Molecular Neurobiology

, Volume 46, Issue 1, pp 186–193 | Cite as

From Mitochondrial Dysfunction to Amyloid Beta Formation: Novel Insights into the Pathogenesis of Alzheimer’s Disease

  • Kristina LeunerEmail author
  • Walter E. Müller
  • Andreas S. Reichert


The non-Mendelian sporadic Alzheimer’s disease (AD) is the most frequent form of dementia diagnosed worldwide. The most important risk factor to develop sporadic AD is aging itself. Next to hyperphosphorylated Tau, intracellular amyloid beta (Aß) oligomers are known to initiate a cascade of pathological events ranging from mitochondrial dysfunction, synaptic dysfunction, oxidative stress, and loss of calcium regulation, to inflammation. All these events are considered to play an important role in the progressive loss of neurons. The molecular mechanisms determining the balance between Aß production and clearance during the progression of the disease are not well understood. Furthermore, there is cumulating evidence that Aß formation impairs mitochondrial function and that mitochondrial dysfunction is an early event in the pathogenesis of AD. On the other hand, mitochondrial dysfunction, in particular increased formation of mitochondrially derived reactive oxygen species, promote Aß formation. Here, we review these latest findings linking mitochondrial dysfunction and Aß formation. We propose that mitochondrial dysfunction, which is well-known to increase with age, is an initial trigger for Aß production. As Aß itself further accelerates mitochondrial dysfunction and oxidative stress, its formation is self-stimulated. Taken together, a vicious cycle is initiated that originates from mitochondrial dysfunction, implying that AD can be viewed as an age-associated mitochondrial disorder. The proposed mechanism sheds new light on the pathophysiological changes taking place during the progression of AD as well as in the aging process.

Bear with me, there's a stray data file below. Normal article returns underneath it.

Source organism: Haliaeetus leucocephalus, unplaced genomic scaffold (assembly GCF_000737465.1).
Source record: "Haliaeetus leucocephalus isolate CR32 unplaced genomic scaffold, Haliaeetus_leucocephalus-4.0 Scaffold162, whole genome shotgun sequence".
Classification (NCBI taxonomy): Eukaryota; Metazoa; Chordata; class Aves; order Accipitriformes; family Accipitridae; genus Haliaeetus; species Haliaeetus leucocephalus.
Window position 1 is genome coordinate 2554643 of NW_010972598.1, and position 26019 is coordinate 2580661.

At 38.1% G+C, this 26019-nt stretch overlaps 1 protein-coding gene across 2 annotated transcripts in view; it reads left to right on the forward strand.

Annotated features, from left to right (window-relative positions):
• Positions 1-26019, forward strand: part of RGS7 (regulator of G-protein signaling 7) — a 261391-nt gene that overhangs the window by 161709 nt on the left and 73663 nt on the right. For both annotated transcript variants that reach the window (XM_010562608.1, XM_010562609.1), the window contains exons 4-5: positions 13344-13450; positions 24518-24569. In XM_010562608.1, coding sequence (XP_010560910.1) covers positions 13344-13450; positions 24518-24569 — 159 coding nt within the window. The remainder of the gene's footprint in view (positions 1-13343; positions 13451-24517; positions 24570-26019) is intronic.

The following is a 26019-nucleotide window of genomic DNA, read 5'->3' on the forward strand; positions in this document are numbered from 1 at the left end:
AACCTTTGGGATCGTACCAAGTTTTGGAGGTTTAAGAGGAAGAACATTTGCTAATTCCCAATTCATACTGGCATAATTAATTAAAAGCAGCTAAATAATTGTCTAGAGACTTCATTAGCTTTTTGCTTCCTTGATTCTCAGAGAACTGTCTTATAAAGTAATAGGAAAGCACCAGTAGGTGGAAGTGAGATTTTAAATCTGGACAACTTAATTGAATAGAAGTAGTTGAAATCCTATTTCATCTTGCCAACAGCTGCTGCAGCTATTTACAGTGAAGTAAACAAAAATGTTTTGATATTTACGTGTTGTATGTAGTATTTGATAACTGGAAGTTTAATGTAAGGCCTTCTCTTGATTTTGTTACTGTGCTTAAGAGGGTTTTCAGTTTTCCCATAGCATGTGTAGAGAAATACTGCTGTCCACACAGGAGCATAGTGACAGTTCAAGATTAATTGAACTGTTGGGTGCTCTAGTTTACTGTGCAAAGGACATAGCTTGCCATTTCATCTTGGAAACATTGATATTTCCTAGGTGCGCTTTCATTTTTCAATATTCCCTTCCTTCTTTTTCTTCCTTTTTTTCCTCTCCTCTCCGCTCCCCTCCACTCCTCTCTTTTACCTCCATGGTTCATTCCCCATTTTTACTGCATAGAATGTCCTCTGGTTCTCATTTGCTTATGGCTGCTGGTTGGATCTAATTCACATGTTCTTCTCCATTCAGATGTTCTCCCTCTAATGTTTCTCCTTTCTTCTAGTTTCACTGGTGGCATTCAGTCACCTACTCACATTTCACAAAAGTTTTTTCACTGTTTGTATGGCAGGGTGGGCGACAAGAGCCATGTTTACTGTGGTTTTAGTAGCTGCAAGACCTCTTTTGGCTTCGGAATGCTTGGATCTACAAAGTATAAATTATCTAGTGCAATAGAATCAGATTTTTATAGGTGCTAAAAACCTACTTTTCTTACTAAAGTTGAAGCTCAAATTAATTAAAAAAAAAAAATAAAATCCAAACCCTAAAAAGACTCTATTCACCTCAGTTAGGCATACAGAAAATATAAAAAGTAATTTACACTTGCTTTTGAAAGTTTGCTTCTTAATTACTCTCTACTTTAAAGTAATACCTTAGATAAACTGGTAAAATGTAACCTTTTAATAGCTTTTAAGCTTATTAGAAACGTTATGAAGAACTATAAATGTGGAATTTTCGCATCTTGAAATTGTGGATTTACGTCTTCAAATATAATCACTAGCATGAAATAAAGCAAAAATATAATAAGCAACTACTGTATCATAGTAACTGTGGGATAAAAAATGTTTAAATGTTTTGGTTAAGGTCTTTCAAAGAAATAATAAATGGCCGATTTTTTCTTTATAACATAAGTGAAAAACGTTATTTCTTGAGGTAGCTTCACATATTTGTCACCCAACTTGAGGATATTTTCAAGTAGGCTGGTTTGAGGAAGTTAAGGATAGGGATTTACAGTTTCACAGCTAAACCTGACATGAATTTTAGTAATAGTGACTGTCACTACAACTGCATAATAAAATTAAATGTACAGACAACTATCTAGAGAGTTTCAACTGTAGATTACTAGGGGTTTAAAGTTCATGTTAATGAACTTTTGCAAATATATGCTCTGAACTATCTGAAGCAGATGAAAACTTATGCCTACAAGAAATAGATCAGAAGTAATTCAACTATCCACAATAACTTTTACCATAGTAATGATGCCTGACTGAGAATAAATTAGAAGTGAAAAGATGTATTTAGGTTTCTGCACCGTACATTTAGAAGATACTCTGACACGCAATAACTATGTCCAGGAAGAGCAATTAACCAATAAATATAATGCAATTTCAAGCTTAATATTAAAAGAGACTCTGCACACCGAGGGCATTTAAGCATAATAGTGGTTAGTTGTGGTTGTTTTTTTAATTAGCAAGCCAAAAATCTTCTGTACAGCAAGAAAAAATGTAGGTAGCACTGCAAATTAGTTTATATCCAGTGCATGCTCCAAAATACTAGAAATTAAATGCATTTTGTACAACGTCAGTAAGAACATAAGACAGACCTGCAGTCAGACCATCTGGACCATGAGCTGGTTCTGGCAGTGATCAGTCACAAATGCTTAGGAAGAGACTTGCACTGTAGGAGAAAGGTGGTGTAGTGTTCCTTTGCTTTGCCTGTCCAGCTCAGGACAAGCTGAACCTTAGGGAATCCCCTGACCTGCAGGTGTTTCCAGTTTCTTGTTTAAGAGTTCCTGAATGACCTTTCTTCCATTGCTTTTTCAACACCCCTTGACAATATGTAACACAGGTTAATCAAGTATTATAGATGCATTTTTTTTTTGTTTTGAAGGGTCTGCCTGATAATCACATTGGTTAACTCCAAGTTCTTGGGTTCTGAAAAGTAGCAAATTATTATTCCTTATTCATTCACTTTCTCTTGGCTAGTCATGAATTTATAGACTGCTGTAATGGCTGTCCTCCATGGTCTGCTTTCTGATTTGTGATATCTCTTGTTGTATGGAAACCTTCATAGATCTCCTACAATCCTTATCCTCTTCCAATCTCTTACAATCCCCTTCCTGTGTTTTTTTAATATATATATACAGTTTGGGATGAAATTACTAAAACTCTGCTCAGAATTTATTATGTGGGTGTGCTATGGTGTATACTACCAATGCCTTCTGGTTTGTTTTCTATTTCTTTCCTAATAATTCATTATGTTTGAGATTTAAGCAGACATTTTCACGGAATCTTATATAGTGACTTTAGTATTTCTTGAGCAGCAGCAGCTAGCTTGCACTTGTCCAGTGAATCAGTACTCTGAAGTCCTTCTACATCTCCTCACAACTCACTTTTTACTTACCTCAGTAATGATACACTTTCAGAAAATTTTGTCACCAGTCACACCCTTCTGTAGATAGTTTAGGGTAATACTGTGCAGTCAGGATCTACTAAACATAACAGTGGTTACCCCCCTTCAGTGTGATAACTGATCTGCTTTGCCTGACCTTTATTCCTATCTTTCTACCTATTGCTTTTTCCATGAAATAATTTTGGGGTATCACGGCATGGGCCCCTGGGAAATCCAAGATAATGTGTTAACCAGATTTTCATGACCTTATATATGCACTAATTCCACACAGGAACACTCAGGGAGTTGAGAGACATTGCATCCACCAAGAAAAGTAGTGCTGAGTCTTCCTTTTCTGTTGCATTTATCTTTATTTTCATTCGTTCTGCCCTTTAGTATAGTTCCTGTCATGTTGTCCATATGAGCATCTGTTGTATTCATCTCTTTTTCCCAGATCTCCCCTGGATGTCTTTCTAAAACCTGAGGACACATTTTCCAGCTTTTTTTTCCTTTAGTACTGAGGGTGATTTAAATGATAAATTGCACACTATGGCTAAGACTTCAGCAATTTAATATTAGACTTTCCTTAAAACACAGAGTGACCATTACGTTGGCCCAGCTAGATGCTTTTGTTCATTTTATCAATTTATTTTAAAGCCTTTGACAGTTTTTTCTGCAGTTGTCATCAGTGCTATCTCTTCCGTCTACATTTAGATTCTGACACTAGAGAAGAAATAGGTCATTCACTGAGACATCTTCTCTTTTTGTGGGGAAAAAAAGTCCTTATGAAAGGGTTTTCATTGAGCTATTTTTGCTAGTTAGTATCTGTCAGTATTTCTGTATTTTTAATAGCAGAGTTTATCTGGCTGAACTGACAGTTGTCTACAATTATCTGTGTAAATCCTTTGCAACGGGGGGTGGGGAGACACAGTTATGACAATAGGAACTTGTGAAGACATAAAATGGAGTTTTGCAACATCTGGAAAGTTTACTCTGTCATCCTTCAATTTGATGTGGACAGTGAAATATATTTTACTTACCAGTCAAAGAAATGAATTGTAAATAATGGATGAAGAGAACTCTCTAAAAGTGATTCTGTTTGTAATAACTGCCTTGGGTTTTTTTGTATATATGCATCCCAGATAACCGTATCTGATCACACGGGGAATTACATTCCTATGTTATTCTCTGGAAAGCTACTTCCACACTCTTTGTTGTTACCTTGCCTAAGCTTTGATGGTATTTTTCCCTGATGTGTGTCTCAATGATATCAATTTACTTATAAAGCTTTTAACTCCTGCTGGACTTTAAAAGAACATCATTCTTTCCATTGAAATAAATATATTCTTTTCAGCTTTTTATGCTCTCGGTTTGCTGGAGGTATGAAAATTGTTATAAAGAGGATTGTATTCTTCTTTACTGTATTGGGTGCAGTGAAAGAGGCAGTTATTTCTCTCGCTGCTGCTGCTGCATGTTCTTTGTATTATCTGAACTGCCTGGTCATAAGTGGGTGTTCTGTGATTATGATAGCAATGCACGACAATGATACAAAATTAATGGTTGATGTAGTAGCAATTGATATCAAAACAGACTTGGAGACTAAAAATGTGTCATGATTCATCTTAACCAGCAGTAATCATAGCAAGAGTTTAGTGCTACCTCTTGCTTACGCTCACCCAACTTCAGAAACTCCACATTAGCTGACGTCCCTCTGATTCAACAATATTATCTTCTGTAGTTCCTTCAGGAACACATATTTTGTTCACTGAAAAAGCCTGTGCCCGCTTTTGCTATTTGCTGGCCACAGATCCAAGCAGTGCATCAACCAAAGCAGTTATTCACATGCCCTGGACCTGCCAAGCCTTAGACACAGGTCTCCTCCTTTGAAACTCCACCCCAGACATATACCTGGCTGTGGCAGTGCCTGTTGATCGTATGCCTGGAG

Alzheimer’s disease Amyloid beta formation Aging Mitochondrial dysfunction 


  1. 1.
    Qiu C, Kivipelto M, von Strauss E (2009) Epidemiology of Alzheimer’s disease: occurrence, determinants, and strategies toward intervention. Dialogues Clin Neurosci 2:111–128Google Scholar
  2. 2.
    Querfurth HW, LaFerla FM (2010) Alzheimer’s disease. N Engl J Med 4:329–344CrossRefGoogle Scholar
  3. 3.
    Haass C, Selkoe DJ (2007) Soluble protein oligomers in neurodegeneration: lessons from the Alzheimer’s amyloid beta-peptide. Nat Rev Mol Cell Biol 2:101–112CrossRefGoogle Scholar
  4. 4.
    Leuner K, Hauptmann S, Abdel-Kader R, Scherping I, Keil U, Strosznajder JB, Eckert A, Muller WE (2007) Mitochondrial dysfunction: the first domino in brain aging and Alzheimer’s disease? Antioxid Redox Signal 10:1659–1675CrossRefGoogle Scholar
  5. 5.
    Mao P, Reddy PH (2011) Aging and amyloid beta-induced oxidative DNA damage and mitochondrial dysfunction in Alzheimer’s disease: implications for early intervention and therapeutics. Biochim Biophys Acta 11:1359–1370Google Scholar
  6. 6.
    Starkov AA (2008) The role of mitochondria in reactive oxygen species metabolism and signaling. Ann NY Acad Sci 37–52Google Scholar
  7. 7.
    Drose S, Brandt U (2008) The mechanism of mitochondrial superoxide production by the cytochrome bc1 complex. J Biol Chem 31:21649–21654CrossRefGoogle Scholar
  8. 8.
    Mattson MP, Magnus T (2006) Ageing and neuronal vulnerability. Nat Rev Neurosci 4:278–294CrossRefGoogle Scholar
  9. 9.
    Scherz-Shouval R, Elazar Z (2011) Regulation of autophagy by ROS: physiology and pathology. Trends Biochem Sci 1:30–38CrossRefGoogle Scholar
  10. 10.
    Clark TA, Lee HP, Rolston RK, Zhu X, Marlatt MW, Castellani RJ, Nunomura A, Casadesus G, Smith MA, Lee HG et al (2010) Oxidative stress and its implications for future treatments and management of Alzheimer disease. Int J Biomed Sci 3:225–227Google Scholar